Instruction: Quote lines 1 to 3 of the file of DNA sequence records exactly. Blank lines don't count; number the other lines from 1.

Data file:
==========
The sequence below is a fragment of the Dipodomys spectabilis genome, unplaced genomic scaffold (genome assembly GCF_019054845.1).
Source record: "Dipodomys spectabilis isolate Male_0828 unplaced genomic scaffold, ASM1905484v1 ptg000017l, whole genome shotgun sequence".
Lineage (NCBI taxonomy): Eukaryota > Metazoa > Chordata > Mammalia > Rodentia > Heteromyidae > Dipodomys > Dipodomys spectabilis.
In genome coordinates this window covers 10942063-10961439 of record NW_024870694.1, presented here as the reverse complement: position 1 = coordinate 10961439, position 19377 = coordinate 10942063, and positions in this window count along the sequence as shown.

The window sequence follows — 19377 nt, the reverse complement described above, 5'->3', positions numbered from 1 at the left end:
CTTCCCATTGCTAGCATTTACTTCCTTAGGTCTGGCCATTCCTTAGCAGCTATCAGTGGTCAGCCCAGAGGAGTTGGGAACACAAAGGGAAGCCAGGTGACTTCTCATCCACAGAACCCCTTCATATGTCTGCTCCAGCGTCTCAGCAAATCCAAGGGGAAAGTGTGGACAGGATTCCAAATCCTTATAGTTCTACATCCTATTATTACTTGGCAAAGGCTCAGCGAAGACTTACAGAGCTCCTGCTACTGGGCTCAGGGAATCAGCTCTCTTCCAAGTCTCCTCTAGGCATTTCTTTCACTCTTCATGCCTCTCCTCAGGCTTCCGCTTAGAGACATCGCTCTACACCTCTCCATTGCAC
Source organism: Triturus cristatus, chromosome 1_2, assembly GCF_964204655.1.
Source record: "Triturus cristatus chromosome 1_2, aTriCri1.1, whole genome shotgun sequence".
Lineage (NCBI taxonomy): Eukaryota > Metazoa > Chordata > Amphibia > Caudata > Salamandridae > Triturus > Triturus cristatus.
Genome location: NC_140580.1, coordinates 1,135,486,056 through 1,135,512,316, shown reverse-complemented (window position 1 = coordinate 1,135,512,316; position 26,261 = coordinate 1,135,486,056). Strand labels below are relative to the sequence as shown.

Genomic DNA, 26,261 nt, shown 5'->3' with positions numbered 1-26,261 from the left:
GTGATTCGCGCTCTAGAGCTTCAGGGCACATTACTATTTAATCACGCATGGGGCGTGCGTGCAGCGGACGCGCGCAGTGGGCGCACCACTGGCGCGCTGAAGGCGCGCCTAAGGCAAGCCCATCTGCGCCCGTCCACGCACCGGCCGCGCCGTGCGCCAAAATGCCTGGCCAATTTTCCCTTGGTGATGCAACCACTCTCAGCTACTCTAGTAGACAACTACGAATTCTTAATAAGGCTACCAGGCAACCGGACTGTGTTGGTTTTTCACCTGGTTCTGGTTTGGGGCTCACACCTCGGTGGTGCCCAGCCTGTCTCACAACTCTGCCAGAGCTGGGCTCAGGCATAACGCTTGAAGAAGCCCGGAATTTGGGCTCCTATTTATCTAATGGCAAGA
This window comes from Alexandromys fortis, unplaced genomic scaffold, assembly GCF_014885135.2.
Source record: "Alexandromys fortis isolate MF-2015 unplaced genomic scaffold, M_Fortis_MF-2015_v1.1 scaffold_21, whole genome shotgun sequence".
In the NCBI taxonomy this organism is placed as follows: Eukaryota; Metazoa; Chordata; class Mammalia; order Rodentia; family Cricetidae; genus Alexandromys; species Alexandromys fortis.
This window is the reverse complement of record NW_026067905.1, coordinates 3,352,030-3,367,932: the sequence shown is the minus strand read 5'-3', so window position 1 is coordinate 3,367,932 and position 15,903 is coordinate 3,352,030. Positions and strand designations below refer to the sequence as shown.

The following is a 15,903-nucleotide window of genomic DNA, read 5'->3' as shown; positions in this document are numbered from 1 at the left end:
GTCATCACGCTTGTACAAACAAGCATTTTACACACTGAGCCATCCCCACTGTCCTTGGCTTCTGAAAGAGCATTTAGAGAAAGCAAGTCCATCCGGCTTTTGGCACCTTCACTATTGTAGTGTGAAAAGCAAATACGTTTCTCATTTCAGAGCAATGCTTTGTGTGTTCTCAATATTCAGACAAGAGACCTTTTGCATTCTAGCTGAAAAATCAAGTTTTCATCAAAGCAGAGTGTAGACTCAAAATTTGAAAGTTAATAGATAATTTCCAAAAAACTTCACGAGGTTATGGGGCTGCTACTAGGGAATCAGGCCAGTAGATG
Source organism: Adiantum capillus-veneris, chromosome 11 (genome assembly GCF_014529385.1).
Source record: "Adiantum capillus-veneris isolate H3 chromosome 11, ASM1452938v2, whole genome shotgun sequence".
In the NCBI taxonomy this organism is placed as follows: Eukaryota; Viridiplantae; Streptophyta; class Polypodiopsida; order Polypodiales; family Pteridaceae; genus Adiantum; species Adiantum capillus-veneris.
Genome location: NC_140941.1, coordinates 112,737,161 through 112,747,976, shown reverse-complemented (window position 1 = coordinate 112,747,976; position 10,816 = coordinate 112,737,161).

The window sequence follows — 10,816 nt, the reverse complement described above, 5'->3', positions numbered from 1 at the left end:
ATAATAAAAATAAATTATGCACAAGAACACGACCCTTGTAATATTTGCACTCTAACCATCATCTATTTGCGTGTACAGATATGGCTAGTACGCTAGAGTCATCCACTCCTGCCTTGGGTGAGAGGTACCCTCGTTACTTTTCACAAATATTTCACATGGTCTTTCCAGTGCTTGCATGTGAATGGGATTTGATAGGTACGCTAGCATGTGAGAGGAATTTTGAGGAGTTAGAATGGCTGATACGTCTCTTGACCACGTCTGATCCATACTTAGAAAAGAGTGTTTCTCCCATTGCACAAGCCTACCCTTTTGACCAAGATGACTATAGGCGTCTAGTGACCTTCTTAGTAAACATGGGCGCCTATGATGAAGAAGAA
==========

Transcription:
The sequence below is a fragment of the Dipodomys spectabilis genome, unplaced genomic scaffold (genome assembly GCF_019054845.1).
Source record: "Dipodomys spectabilis isolate Male_0828 unplaced genomic scaffold, ASM1905484v1 ptg000017l, whole genome shotgun sequence".
Lineage (NCBI taxonomy): Eukaryota > Metazoa > Chordata > Mammalia > Rodentia > Heteromyidae > Dipodomys > Dipodomys spectabilis.